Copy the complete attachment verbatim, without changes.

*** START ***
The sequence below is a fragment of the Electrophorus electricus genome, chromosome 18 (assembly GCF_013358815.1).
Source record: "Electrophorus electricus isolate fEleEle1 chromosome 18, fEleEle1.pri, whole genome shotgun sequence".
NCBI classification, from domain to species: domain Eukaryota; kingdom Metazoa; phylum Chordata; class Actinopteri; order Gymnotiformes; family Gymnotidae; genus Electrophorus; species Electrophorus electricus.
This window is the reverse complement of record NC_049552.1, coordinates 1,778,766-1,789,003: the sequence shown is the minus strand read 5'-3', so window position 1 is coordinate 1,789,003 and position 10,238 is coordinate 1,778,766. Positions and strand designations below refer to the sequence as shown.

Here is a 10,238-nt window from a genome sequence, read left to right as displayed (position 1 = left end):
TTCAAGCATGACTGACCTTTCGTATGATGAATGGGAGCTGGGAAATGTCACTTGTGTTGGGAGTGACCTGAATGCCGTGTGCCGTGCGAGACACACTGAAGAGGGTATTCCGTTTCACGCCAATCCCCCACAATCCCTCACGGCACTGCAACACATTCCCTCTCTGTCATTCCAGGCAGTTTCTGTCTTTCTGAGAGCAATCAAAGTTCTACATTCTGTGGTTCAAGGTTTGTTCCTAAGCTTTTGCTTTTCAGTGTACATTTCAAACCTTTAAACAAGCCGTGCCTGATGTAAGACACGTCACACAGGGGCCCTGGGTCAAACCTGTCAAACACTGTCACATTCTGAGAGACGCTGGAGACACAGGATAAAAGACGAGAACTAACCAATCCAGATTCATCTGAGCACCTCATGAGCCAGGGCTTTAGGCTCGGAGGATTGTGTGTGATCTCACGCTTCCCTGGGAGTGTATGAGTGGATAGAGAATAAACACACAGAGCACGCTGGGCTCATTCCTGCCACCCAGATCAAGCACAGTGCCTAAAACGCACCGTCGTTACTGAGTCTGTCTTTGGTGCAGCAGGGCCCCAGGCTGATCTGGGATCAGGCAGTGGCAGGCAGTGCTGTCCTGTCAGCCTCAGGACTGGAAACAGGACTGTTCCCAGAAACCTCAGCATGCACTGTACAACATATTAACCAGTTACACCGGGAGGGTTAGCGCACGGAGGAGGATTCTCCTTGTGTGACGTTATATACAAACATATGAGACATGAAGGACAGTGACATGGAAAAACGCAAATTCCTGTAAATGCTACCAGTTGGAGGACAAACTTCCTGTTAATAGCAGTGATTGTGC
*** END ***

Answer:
The sequence below is a fragment of the Electrophorus electricus genome, chromosome 18 (assembly GCF_013358815.1).
Source record: "Electrophorus electricus isolate fEleEle1 chromosome 18, fEleEle1.pri, whole genome shotgun sequence".
NCBI classification, from domain to species: domain Eukaryota; kingdom Metazoa; phylum Chordata; class Actinopteri; order Gymnotiformes; family Gymnotidae; genus Electrophorus; species Electrophorus electricus.
This window is the reverse complement of record NC_049552.1, coordinates 1,778,766-1,789,003: the sequence shown is the minus strand read 5'-3', so window position 1 is coordinate 1,789,003 and position 10,238 is coordinate 1,778,766. Positions and strand designations below refer to the sequence as shown.

Here is a 10,238-nt window from a genome sequence, read left to right as displayed (position 1 = left end):
TTCAAGCATGACTGACCTTTCGTATGATGAATGGGAGCTGGGAAATGTCACTTGTGTTGGGAGTGACCTGAATGCCGTGTGCCGTGCGAGACACACTGAAGAGGGTATTCCGTTTCACGCCAATCCCCCACAATCCCTCACGGCACTGCAACACATTCCCTCTCTGTCATTCCAGGCAGTTTCTGTCTTTCTGAGAGCAATCAAAGTTCTACATTCTGTGGTTCAAGGTTTGTTCCTAAGCTTTTGCTTTTCAGTGTACATTTCAAACCTTTAAACAAGCCGTGCCTGATGTAAGACACGTCACACAGGGGCCCTGGGTCAAACCTGTCAAACACTGTCACATTCTGAGAGACGCTGGAGACACAGGATAAAAGACGAGAACTAACCAATCCAGATTCATCTGAGCACCTCATGAGCCAGGGCTTTAGGCTCGGAGGATTGTGTGTGATCTCACGCTTCCCTGGGAGTGTATGAGTGGATAGAGAATAAACACACAGAGCACGCTGGGCTCATTCCTGCCACCCAGATCAAGCACAGTGCCTAAAACGCACCGTCGTTACTGAGTCTGTCTTTGGTGCAGCAGGGCCCCAGGCTGATCTGGGATCAGGCAGTGGCAGGCAGTGCTGTCCTGTCAGCCTCAGGACTGGAAACAGGACTGTTCCCAGAAACCTCAGCATGCACTGTACAACATATTAACCAGTTACACCGGGAGGGTTAGCGCACGGAGGAGGATTCTCCTTGTGTGACGTTATATACAAACATATGAGACATGAAGGACAGTGACATGGAAAAACGCAAATTCCTGTAAATGCTACCAGTTGGAGGACAAACTTCCTGTTAATAGCAGTGATTGTGC